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Strawberry

Strawberry is cultivated worldwide. Like other species of Fragaria (strawberries), it belongs to the family Rosaceae. Technically, it is not a fruit, but a false fruit. The garden strawberry was first bred in Brittany, France in 1740 via a cross of Fragaria virginiana from eastern North America , which was noted for its flavor, and Fragaria chiloensis from Chile brought by Amédée-François Frézier, which was noted for its large size. Cultivars of Fragaria × ananassa have replaced, in commercial production, the woodland strawberry, which was the first strawberry species cultivated in the early 17th century.

Strawberry comes in various varieties, through different cultivation methods and has various uses. In addition to being consumed fresh, strawberries can be frozen, made into preserves, as well as dried and used in such things as cereal bars. Strawberries are a popular addition to dairy products, as in strawberry flavored ice cream, milkshakes, smoothies and yogurts. Strawberry is also used for making desserts.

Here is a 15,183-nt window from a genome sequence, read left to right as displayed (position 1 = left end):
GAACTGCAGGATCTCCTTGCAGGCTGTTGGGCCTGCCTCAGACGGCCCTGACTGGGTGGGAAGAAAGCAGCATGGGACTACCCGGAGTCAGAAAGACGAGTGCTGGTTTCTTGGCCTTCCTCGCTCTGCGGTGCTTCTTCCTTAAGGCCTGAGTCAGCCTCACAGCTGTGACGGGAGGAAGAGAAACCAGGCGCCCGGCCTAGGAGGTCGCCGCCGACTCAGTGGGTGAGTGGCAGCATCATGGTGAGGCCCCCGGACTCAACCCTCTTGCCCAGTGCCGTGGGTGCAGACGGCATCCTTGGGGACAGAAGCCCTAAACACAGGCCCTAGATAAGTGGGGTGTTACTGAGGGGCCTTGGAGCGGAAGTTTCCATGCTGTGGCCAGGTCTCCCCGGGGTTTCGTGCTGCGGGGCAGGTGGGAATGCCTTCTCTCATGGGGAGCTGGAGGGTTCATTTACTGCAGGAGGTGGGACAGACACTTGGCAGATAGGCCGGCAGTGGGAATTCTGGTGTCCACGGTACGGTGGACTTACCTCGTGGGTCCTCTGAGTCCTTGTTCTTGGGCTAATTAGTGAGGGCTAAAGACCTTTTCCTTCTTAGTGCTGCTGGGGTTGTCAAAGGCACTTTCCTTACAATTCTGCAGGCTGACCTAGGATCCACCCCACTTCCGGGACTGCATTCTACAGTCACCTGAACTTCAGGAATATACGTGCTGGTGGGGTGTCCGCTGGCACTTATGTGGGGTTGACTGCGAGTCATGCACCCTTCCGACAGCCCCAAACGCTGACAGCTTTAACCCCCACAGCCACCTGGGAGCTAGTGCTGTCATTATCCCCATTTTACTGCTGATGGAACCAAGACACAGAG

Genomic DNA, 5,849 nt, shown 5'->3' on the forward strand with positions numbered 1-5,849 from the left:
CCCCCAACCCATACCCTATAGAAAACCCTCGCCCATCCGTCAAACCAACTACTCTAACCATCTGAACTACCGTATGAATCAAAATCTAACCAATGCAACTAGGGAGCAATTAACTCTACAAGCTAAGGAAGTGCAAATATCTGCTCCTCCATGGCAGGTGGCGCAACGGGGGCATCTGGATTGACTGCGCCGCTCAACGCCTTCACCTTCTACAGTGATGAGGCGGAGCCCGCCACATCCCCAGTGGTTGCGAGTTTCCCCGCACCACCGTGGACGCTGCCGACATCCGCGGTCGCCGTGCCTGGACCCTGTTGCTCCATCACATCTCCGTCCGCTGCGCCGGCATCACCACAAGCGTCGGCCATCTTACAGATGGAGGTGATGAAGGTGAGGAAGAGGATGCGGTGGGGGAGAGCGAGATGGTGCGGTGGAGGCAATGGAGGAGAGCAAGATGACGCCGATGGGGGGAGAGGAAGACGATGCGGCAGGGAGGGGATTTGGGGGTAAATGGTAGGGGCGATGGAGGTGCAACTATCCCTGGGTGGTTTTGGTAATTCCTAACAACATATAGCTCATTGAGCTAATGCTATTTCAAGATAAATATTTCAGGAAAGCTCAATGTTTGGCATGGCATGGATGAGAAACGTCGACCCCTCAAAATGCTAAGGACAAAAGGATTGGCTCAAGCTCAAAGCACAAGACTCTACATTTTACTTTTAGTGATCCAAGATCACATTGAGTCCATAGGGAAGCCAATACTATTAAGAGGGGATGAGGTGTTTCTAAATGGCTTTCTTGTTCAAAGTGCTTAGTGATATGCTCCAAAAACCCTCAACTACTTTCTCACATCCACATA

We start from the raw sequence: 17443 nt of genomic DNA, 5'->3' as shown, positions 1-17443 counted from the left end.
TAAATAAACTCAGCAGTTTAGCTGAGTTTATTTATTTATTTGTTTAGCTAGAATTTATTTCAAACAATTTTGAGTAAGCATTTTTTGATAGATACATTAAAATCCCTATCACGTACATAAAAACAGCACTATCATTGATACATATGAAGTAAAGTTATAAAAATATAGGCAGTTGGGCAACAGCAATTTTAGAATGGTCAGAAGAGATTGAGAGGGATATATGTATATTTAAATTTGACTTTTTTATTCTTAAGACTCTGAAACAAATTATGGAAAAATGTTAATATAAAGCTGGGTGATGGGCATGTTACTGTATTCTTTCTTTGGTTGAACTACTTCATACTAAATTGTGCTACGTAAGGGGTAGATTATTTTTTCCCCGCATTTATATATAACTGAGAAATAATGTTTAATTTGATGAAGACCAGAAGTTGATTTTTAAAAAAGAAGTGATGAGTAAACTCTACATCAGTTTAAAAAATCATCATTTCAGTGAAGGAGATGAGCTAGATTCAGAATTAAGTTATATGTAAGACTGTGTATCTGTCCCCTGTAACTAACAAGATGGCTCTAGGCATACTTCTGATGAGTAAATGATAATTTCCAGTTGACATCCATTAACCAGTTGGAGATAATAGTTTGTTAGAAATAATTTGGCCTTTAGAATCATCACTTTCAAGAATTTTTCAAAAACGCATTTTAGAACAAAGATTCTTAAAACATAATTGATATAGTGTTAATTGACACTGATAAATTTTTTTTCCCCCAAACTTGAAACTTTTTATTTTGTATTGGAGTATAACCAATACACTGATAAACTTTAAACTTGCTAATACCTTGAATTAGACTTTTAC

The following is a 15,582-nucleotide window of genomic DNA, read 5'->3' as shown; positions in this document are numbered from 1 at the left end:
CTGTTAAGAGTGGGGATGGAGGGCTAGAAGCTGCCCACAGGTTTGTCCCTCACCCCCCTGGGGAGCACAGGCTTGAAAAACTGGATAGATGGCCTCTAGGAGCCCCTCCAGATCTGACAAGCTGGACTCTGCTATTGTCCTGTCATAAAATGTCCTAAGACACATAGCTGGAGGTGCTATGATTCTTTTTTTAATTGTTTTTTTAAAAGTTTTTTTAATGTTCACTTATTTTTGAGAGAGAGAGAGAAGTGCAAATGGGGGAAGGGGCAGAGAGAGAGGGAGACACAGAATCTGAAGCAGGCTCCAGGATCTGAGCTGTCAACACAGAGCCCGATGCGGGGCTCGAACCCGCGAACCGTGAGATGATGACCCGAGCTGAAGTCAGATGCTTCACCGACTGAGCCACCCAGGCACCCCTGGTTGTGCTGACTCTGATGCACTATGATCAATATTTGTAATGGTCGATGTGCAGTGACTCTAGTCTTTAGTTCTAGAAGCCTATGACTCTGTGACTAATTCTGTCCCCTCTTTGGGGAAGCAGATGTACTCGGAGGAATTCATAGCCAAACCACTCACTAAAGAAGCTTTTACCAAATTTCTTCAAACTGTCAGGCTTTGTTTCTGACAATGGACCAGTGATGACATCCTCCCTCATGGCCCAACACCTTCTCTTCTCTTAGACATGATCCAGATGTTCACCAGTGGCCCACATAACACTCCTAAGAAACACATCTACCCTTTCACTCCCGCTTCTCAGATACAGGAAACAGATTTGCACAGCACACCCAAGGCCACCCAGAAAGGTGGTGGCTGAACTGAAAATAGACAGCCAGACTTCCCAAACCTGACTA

Watermelon

Watermelon is thought to have originated in the Kalahari Desert of Africa. The first recorded watermelon harvest occurred nearly 5,000 years ago in Egypt and is depicted in Egyptian hieroglyphics on walls of their ancient buildings. From there, watermelons spread throughout countries along the Mediterranean Sea by way of merchant ships. By the 10th century, watermelon found its way to China.

There are over 300 varieties of Watermelons grown throughout the world. These include seeded or seedless watermelons and Minior personal-sized watermelons and other varieties that come with red, yellow or orange flesh.

Nutritionists have long appreciated the health benefits watermelon provides. Watermelon enhances the overall well being or the “health esteem” due to its rich water content and high levels of vitamins A, B6 and C.

Melon

Sweet melons are thought to have originated in Africa or Asia and have been well known in China for at least 3,000 years. Varieties that are popular today are thought to have resulted from hybridization over the years, resulting in sweeter melons.

Melons are found in many different types warm regions across the world. All melons are Cucurbits (Cucurbitaceae). The cucurbit family includes species such as the gourd, watermelons, cantaloupes, squash, and pumpkins. Melons grow from seed in hot dry climates. On a trailing vine and optimum temperatures ensure a necessary balance between fruit growth and vine growth. Bright sunny days favour sugar accumulation in the melon.

Melons fall into two main categories: summer fruits, which include all those varieties with netted rinds; and winter melons, which have a smooth or finely ridged rind that is smooth or finely ridged.

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